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Motor variability in repetitive occupational work: determinants and physiological effects


More ‘variation' is frequently suggested as an effective intervention against musculoskeletal disorders in the neck, shoulder and arm regions caused by repetitive work. Variation can be achieved by job rotation, and/or by breaking up work by periods of rest. However, these methods for increasing variation may not always be effective, and in several occupational settings, such as in standardized short-cycle industrial work, they may not even be feasible to the extent needed.

In a review article in Clinical Biomechanics, the principal researchers involved in this collaboration, Dr. Divya Srinivasan and Professor Svend Erik Mathiassen, concluded that an emerging idea to increase variation under such constraints focuses on ‘motor variability’ (MV), i.e. the intrinsic variability present in all actions controlled by the sensorimotor system, including repetitive occupational work. Although MV has been an issue for decades in motor control research, possible applications of theories and findings in an occupational context have remained largely unattended to, let alone the issue of whether this intrinsic variability can be exploited as a source of biomechanical variation without compromising work performance.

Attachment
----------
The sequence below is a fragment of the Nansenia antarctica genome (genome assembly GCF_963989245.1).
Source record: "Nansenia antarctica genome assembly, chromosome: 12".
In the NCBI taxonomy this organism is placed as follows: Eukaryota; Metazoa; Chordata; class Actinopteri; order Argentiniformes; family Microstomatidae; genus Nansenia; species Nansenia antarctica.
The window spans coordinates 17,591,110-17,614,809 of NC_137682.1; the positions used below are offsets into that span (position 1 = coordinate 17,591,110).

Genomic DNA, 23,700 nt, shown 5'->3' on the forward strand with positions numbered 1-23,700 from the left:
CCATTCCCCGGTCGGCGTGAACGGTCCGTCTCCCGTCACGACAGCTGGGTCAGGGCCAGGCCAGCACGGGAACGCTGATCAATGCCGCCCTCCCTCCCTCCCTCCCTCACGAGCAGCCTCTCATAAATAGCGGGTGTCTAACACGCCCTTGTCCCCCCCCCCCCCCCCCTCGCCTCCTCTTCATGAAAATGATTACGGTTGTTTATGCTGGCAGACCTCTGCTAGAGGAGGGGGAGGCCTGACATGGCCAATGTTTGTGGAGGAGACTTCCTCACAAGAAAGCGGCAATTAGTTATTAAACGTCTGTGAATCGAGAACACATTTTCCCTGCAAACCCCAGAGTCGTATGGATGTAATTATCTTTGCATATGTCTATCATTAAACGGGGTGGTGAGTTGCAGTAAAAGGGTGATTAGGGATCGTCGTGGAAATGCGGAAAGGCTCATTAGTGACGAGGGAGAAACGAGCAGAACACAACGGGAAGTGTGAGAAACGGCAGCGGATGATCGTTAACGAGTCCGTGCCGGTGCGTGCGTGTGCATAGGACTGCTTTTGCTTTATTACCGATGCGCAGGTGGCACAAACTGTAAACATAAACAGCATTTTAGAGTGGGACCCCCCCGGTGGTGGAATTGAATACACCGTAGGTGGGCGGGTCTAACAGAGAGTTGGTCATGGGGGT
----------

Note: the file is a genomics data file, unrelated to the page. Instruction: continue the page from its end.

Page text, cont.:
The purpose of this project is to investigate the size and consistency of MV within and between subjects, whether MV can be manipulated in occupational settings by varying different work factors. Our joint research in this area has so-far resulted in an initial position paper on the relevance of MV to occupational research, which also identified key issues for further research. We have since then documented the size and consistency of MV within and between individuals for simple linear metrics as well as for more advanced non-linear variability metrics; and investigated the influence on motor variability in a short-cycle repetitive task (pipetting) of occupationally relevant factors such as work pace, task precision and combinations of physical and cognitive loads. Preliminary investigations into the individual consistency of motor variability has also been published recently, and deeper analyses of this issue is part of the planned research for future.


The project is otherwise currently focused on understanding associations between motor variability and fatigue development using the standard pipetting work model, and has a potential to prograde into studies of whether the properties and effects of motor variability found in this controlled laboratory simulation of repetitive work are valid even in occupational work in the field, including the question of whether individual differences in variability can explain differences in susceptibility to neck-shoulder pain in repetitive work.

The questions addressed in the present project are:

  1. To which extent are effects of occupationally relevant factors such as pace generalizable across different repetitive tasks?
  2. To which extent does motor variability when performing a repetitive task influence the physiological response to that task?
  3. Do individuals have a consistent motor variability trait, that they preserve even across different tasks?